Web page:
World Cup: Canada, curses and title tilts – how the 2026 hosts are shaping up four years out

A November World Cup is a new concept the sporting world is adjusting to in 2022, but it will be all change again four years from now.

The tournament is expanding for the first time since 1998, meaning 48 teams will enter the 2026 finals.

And that will also see multiple host nations for only the second time in World Cup history, with Canada, Mexico and the United States sharing duties.

Unlike Qatar, who were largely starting from scratch, the three countries at least have a past record in the World Cup, with all three qualifying for this year's competition.

Far more established in the world game, the scale of the task before the hosts off the pitch is a little more straightforward, given the vast array of finals-ready stadia.

On the pitch, however, Canada, Mexico and the USA each have work to do to ensure their teams can leave a lasting impression – although they will hope Qatar 2022 is a crucial step along the way.

Herdman the key to Canada's upturn

There is understandable excitement around this Canada side heading into just their second World Cup in Qatar, with their squad headlined by two star attackers in Alphonso Davies and Jonathan David who still may not have reached their peaks by the time they head home in 2026.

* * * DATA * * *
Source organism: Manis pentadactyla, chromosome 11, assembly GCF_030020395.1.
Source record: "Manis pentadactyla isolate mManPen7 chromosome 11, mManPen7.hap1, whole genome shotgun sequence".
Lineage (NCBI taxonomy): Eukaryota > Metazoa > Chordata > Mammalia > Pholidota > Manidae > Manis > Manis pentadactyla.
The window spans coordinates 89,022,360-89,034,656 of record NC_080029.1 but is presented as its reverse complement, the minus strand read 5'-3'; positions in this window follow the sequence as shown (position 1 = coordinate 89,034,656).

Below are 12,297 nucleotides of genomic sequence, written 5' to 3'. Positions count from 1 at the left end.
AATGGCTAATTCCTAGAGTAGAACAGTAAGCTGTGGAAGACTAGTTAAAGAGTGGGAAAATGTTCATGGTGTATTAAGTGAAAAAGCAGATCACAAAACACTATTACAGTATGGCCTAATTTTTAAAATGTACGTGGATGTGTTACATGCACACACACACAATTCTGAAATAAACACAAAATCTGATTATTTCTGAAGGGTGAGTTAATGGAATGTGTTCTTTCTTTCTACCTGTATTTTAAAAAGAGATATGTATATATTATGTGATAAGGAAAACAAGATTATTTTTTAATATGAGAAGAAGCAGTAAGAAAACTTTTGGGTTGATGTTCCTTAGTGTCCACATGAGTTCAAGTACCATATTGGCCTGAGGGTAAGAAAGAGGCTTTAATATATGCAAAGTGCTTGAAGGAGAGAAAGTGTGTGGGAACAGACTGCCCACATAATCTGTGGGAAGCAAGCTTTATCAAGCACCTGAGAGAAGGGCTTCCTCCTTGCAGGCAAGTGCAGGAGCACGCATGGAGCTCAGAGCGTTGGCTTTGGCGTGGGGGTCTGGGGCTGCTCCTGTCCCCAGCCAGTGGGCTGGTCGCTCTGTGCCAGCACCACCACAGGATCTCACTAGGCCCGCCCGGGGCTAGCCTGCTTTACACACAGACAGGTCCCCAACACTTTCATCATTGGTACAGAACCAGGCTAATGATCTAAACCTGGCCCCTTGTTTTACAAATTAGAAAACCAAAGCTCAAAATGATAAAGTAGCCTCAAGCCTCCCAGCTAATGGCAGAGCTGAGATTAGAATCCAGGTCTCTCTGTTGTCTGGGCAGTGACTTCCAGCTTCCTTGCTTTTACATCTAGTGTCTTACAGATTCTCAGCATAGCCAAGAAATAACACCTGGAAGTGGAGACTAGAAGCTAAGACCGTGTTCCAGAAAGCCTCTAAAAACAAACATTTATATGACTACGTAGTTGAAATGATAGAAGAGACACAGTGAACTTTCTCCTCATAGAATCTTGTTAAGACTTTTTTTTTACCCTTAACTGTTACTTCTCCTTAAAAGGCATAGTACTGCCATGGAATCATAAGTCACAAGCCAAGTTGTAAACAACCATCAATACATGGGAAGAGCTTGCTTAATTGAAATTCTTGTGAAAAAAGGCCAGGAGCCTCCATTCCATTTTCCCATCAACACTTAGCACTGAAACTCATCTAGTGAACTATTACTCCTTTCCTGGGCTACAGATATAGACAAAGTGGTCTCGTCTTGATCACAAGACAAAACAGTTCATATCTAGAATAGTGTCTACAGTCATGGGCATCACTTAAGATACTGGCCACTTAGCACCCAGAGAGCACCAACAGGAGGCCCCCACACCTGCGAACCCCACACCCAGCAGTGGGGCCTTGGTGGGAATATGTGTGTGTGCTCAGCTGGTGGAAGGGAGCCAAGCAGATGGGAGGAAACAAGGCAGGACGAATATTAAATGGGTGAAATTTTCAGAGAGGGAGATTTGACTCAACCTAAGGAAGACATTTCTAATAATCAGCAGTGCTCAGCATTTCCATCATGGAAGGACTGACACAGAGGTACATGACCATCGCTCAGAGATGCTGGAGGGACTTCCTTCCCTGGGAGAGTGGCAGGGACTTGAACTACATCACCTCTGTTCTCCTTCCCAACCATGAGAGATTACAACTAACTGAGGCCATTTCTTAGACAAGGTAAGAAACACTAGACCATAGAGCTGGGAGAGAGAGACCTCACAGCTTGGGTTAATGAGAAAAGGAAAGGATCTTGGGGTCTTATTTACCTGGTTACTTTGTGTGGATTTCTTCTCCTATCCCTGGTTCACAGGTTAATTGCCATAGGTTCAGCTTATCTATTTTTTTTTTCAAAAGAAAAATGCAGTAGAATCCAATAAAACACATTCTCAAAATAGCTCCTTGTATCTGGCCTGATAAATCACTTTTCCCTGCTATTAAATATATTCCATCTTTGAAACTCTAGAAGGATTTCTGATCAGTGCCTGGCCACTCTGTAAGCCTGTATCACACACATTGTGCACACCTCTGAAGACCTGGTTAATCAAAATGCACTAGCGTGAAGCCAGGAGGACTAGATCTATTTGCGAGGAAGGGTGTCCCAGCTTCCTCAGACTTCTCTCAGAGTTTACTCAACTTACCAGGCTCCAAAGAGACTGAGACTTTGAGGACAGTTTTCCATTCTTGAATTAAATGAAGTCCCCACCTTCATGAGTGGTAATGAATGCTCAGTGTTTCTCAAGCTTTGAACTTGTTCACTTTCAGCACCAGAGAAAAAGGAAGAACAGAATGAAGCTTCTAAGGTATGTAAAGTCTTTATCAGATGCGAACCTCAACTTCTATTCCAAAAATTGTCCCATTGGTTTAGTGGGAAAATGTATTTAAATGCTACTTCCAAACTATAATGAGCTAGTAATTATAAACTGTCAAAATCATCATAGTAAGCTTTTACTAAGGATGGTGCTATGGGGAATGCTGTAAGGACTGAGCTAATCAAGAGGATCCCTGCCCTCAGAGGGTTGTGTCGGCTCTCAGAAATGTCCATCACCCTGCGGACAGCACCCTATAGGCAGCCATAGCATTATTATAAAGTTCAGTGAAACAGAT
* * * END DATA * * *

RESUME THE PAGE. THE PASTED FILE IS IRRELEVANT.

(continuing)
But perhaps more important than any one player is the man who picks them – that is certainly the belief of goalkeeper Milan Borjan.

Asked to explain Canada's astonishing performance in 2022 qualifying, Borjan replied: "I can just say two words: John Herdman. That's it."

Coach Herdman's Canada squad may be new to World Cups, but he is not. Before his appointment in charge of the men's team in 2018, the one-time Sunderland youth coach led Canada's women's side to the 2015 quarter-finals. Herdman previously went to two tournaments with New Zealand Women, too.

In Qatar, he will become the first coach to go to both the men's and women's World Cups, and Canada will certainly hope he is still in place next time around.

Although Herdman is under contract through to 2026, that is no given, for his outstanding achievements during his four-year tenure have unsurprisingly prompted links to club jobs in England.

Herdman was not shy in targeting qualification for Qatar when he took this role in 2018, but his stated aim in CONCACAF was merely to "get ahead of Costa Rica", believing he needed "eight to 12 years" just to "get on par with" Mexico and the USA.

Those relatively modest ambitions were understandable, given Canada had not qualified for the World Cup since 1986 – when they failed to earn a point or even score a goal – and had not appeared in the final round of CONCACAF qualifying since 1998, when they finished in last place.

World Cup 1986
World Cup 1986